Toilet mural

Even the bathroom in Cosmos coffee is original

I spend half an hour in Cosmos and vow to come back again. I’d rather give some of my money to an independent shop than one that is raking in profits. Besides, I get a bit frustrated that the Starbucks menu reads like a bewildering technical journal for someone who just wants a regular cup of coffee. Most people in Starbucks get concoctions that might have a coffee base but are more like calorific desserts. The other day I was standing behind a girl who ordered some incredibly complex venti-sized coffee/dessert/milkshake thing that even threw the Starbucks employee, who has probably heard it all. After about five minutes, he gave up and wrote it all down on a piece of paper. Then she ordered for her boyfriend, who had something similarly complex but slightly different to hers. The barista wrote this down too. They also bought some huge, plastic refillable Starbucks cups – and I’m not exaggerating when I tell you that their bill came to about $40 dollars. I’d like to see them try this in Italy.

Cosmos coffee water cooler

Yes, you can even get bumper stickers

I’ve been at this blog thing a little while and I suspect not many people read it, which is fine, but if you have a favorite coffee shop I would love to hear where it is and why you love it. I tried doing some fancy poll thing, just to experiment, but you need multiple-choice answers which wouldn’t work. Feel free to post a comment instead. And if you love Starbucks, that’s fine too. Thanks



Filed under American life, Going out

12 responses to “The independent coffee shop

  1. Frederique

    My favorite coffee shop is unfortunately nowhere near me! I don’t even have one particular in mind but I would say it is probably a small coffee place in Italy in the backstreet surrounding the Duomo in Milan. They do the best coffee. Simple. No tall skinny latte, or caramel double cream macchiato but good, strong and reasonable sized coffee. There, a cappuccino is a cappuccino; an espresso shot with foam on top. Italians drink their coffee fast and preferably without milk. Ok sometimes it is nice to indulge with a cafe lungo but in Italy that is still only the equivalent of a small black Starbucks coffee. But I guess in London anywhere selling illy coffee would be my choice too. I quite like the coffee place we went to a few times in Crouch End. The one near the small square in the middle. I believe it was Italian and with a bit of imagination and on a sunny day, it did feel a little bit like we could have been sitting in a cafe in Italy. Anyway, now where I am (in sweden, Trelleborg) I can’t think of any place. Here we have Espresso House. A big chain like Starbucks that sells overpriced milky and sweet coffee. Or there is traditional bakeries where one can buy a normal brewed coffee and a treat to go with it. I prefer those here. It makes me feel better to sit there than to go to one of those big coffee shops that all look the same. It makes me feel like i am sitting somewhere a little special. Having said that I can’t say I have found a gem yet!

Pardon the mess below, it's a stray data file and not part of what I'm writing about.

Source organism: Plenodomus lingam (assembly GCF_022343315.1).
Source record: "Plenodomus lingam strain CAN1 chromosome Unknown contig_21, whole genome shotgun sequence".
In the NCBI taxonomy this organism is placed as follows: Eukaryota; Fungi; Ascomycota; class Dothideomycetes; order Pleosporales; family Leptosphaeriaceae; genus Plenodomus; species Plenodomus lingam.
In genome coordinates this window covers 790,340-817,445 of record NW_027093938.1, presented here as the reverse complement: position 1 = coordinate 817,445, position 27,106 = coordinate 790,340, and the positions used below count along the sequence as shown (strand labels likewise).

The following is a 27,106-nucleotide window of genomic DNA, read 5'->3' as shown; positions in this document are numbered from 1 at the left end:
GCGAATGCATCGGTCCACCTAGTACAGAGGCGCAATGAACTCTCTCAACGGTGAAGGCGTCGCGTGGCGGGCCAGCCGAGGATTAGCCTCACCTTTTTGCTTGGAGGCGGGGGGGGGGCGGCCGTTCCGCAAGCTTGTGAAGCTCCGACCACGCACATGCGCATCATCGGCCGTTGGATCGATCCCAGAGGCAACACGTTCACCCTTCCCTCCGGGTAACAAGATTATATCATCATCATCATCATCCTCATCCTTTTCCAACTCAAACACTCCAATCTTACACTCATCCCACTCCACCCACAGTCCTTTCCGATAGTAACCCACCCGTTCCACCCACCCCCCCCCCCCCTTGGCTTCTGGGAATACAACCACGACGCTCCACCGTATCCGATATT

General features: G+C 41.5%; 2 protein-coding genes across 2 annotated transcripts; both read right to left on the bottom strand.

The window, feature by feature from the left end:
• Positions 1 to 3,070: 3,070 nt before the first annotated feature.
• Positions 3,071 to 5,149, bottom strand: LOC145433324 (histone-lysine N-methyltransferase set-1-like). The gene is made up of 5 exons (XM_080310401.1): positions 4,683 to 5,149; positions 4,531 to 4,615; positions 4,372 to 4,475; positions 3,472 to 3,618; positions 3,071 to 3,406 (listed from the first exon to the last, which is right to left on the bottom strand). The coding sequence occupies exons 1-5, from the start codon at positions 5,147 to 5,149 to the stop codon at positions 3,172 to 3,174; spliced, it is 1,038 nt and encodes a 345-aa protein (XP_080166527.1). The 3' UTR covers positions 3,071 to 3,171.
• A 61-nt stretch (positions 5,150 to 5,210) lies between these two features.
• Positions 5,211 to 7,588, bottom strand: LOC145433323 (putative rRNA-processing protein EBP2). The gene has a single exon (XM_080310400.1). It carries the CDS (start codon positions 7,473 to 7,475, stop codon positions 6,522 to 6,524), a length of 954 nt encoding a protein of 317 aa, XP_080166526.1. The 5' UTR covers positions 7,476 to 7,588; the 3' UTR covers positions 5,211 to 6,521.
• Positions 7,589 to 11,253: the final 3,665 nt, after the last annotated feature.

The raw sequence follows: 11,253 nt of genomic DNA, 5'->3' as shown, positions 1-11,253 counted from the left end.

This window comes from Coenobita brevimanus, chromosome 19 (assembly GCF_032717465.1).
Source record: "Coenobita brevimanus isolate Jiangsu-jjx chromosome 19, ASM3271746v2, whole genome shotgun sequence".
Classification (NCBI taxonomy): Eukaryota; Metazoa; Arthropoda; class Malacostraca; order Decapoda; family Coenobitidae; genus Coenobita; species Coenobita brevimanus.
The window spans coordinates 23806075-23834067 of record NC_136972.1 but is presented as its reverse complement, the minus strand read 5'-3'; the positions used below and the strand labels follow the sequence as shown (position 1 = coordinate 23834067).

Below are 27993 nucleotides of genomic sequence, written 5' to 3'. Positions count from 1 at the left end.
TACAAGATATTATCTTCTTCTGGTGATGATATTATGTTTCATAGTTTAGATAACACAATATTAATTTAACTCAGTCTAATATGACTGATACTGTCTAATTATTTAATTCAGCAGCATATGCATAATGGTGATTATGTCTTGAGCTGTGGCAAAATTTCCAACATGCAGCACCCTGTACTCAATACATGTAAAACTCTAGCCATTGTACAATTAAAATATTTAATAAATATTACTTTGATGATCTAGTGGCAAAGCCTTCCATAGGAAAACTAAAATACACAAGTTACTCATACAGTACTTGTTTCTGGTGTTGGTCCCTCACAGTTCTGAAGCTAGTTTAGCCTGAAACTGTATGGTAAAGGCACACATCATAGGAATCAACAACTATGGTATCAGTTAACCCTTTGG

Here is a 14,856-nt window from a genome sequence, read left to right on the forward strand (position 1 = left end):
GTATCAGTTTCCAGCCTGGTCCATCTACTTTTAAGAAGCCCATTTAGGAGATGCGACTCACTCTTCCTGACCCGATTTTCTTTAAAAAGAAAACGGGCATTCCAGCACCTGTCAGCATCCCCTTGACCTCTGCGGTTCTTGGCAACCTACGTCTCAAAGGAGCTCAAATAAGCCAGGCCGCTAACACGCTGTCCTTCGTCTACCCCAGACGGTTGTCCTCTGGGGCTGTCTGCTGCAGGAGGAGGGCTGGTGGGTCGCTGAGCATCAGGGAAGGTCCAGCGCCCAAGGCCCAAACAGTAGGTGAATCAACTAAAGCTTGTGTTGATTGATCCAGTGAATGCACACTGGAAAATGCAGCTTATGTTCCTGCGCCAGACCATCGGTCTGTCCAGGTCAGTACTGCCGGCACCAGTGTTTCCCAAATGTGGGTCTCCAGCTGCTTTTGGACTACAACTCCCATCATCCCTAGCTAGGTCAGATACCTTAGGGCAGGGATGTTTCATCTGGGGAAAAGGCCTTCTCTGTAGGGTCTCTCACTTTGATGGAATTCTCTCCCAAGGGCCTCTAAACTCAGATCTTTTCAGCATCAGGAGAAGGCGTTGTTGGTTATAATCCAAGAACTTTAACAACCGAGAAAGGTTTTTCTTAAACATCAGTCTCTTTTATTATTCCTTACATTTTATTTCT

I love your blog! I read it!

  2. Juliana

    Honey, I always read your blog! You seem to have the abbility to transform trivial and common things into very interesting stuff. By the way, my favourite coffee shop is ‘Pret a Manger’, although if I’m close to home, I go to ‘Costas’. All chains… Are you coming for X-mas or not??? xxxxx

  3. Favorite coffee shops? Since I’m always moving, here’s a few from our various locales. My reasoning has less to do with how good the coffee was or wasn’t:
    SIggy’s Good Food

    The Oaks Gourmet Market (because we could walk from our house on Canyon Drive, and I would usually see some C-list celebrity like Kathy Griffin)
    The Coffee Table, Silver Lake (I could also walk here from one of our apartments, though I got strange looks). Not that the coffee was so amazing, but it didn’t have wi-fi so I actually finished my book there.

    Daybreak Coffee Roasters in Glastonbury, CT
    (Although the sole Starbuck’s in Rocky Hill, CT became a kind of town center after Hurricane Irene, and it was bustling. They had power. Everyone gathered there, united in our mutual addictions: caffeine and charging cell phones/laptops.)